These bars were the bounciest set I had ever used. They wobbled and shifted at every movement, and catching a release — let alone hitting a handstand — was near impossible for someone who had never used them before. I looked like a mess, and I felt even worse. I took thirty turns, all unsuccessful at completing even half of a routine. After falling for what felt like the thousandth time, I saw John watching.
I could feel my chest get flaming hot, my head spin, and my throat close up. I was not meeting my full potential and I was failing: my two biggest fears. I was failing in front of the person I wanted to impress the most. I hit my emotional breaking point and started to cry.
I remember thinking, "Great. Now he thinks I suck and I'm a baby."
I will never forget what John did next. He came over to me, softened his usual stern and cold voice, and said, "You don't like these bars much do you?" I shook my head no, trying to make eye contact to show him respect, but my eyes were too watery to see his face clearly. He then said, "My girls hate these bars. I was very impressed you chose them. I have my Elites use them, as these are the bars that they use for international competitions."
John Geddert was showing me he understood my frustration?
He looked at me, pointed to the bars that had lines of gymnasts waiting to use them, and said, "I think you will like these two sets of bars better. I know it has been a difficult transition, but my gym is open to you. Don't let a set of Spieth bars be an unnecessary stress before Nationals."
I was comforted by John. To this day, I truly cannot understand why he had a soft spot for me. I was just an untalented crybaby for all he knew at this point. I think he could see my potential. Perhaps he knew my desire to outwork his team on my first day was out of respect for him.
I wanted to deserve to be there.
Nationals came even quicker than I had imagined. I traveled with the Twistars team, but stayed with my coach. I was so relieved it was finally time to compete after the stressful and chaotic few weeks leading up to it. Again, I watched the girls who were warming up. I felt more confident this year about my abilities. I felt like I belonged at the competition, but I was nervous about impressing my new coaches. I felt like I was trying out again, with the added stress of it being the most competitive event of my season and for one of the most successful gyms in the nation.
My first event went solid. I stopped watching the competition and only cared about doing my personal best to impress my new coaches at Twistars. By the last rotation, I had no idea where I was in the rankings, but both my coaches had a different attitude about my last event.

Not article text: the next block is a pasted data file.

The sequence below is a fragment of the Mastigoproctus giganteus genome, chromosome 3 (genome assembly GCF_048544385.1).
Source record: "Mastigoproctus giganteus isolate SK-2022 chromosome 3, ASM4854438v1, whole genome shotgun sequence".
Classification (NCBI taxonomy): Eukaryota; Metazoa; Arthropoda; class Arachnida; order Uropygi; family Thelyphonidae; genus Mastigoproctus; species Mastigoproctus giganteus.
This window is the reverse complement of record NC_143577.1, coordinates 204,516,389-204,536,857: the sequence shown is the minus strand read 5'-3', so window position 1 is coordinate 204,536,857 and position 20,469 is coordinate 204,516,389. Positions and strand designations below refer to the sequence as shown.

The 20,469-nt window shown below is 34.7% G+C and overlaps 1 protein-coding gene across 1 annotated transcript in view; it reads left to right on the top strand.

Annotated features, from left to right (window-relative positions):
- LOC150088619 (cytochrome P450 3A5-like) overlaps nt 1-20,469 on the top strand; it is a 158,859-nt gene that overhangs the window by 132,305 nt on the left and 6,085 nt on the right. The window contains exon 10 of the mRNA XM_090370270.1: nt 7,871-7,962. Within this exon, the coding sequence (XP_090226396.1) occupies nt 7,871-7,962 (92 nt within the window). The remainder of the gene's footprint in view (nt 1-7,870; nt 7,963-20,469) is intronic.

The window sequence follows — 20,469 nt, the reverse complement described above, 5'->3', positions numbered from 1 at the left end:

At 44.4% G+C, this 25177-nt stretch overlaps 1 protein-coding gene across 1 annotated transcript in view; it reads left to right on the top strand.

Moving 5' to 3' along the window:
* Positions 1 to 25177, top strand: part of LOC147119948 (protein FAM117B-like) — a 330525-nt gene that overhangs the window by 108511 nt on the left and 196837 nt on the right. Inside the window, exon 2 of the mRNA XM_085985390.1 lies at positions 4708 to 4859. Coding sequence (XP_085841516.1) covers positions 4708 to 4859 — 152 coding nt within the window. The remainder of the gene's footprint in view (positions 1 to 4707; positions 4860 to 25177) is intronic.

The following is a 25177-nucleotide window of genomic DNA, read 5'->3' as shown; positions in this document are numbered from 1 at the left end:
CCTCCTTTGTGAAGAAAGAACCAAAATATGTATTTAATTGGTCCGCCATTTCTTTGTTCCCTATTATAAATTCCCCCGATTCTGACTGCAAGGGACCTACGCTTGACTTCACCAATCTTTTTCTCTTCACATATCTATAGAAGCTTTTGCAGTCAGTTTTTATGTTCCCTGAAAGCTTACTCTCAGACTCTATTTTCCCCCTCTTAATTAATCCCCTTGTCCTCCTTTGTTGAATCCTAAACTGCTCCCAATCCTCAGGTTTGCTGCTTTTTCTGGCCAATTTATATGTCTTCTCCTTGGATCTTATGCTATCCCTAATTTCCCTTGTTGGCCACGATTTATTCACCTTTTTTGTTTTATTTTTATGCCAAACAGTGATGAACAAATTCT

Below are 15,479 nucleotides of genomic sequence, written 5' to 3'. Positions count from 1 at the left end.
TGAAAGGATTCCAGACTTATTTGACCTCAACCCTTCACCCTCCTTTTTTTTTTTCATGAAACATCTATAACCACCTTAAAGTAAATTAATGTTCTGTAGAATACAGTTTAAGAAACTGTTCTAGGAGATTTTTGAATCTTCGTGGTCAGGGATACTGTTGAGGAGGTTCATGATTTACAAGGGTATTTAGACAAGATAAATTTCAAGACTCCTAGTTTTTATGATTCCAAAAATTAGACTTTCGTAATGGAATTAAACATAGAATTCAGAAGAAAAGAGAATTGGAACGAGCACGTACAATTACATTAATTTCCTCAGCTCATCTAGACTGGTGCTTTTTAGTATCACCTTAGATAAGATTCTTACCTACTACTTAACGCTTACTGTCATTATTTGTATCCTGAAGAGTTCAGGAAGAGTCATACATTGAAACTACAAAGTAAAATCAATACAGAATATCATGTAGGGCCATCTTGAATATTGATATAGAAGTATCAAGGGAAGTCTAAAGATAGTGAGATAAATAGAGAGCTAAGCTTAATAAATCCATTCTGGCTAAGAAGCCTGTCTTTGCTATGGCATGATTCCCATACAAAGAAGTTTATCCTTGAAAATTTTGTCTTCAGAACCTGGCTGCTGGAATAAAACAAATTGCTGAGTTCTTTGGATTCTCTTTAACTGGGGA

I figured they were just excited about the competition almost being done.
It wasn't until I was almost up when the Twistars coach approached me and said, "Rachel, you can win." Goosebumps shot through my body in disbelief.
Me? A National Champion? Could two weeks at Twistars really do that to my gymnastics?
Of course my last event was bars, the event that made my first practice at the new gym so horrendous. Again, God was giving me an opportunity for redemption. He was letting me show my full potential. For some reason, I wasn't nervous. I faced the judge to salute and begin my routine and saw the gymnast who was in second place standing behind the judges table... watching. She was watching to see if I would fail, and she would become a National Champion instead. She was waiting for me to hand her the trophy because of an error.
She will never understand how much that motivated me.
The routine felt like it was in slow motion. For every movement I was concentrating hard, saying my cue words, and preparing for the skill that would follow.
"Handstand. Slow. Tight. Breathe. Squeeze. Release." I remember how slow my dismount felt. My ears drowned out all of the noise, and I felt my feet hit the ground.
At my second Nationals, I became a National Champion.
I was surprised at how much I meshed with these girls I had once seen as gymnastics robots. My respect for John continued to grow as I trained for him. I could tell he cared about me because of how much I respected him. I was one of the few gymnasts that he never yelled at. I truly think he coached every person individually. Some of his gymnasts needed a greater shove to be motivated, and others were more goal-oriented on their own. Those who disrespected him by rolling their eyes, cheating on assignments, and skipping practice were treated with equal disrespect from him. Relationships were two-way streets to John.
My first summer at Twistars was harder than anything I had ever done before. For one, Twistars was an hour and a half away from my home, so 8 a.m. practices meant getting up at 5:45 every morning. We trained just the same as we did in season, never stopping to rest and always looking for ways to perfect the smallest deductions. I learned quickly why they were the cleanest, most consistent, and most competitive team in the nation.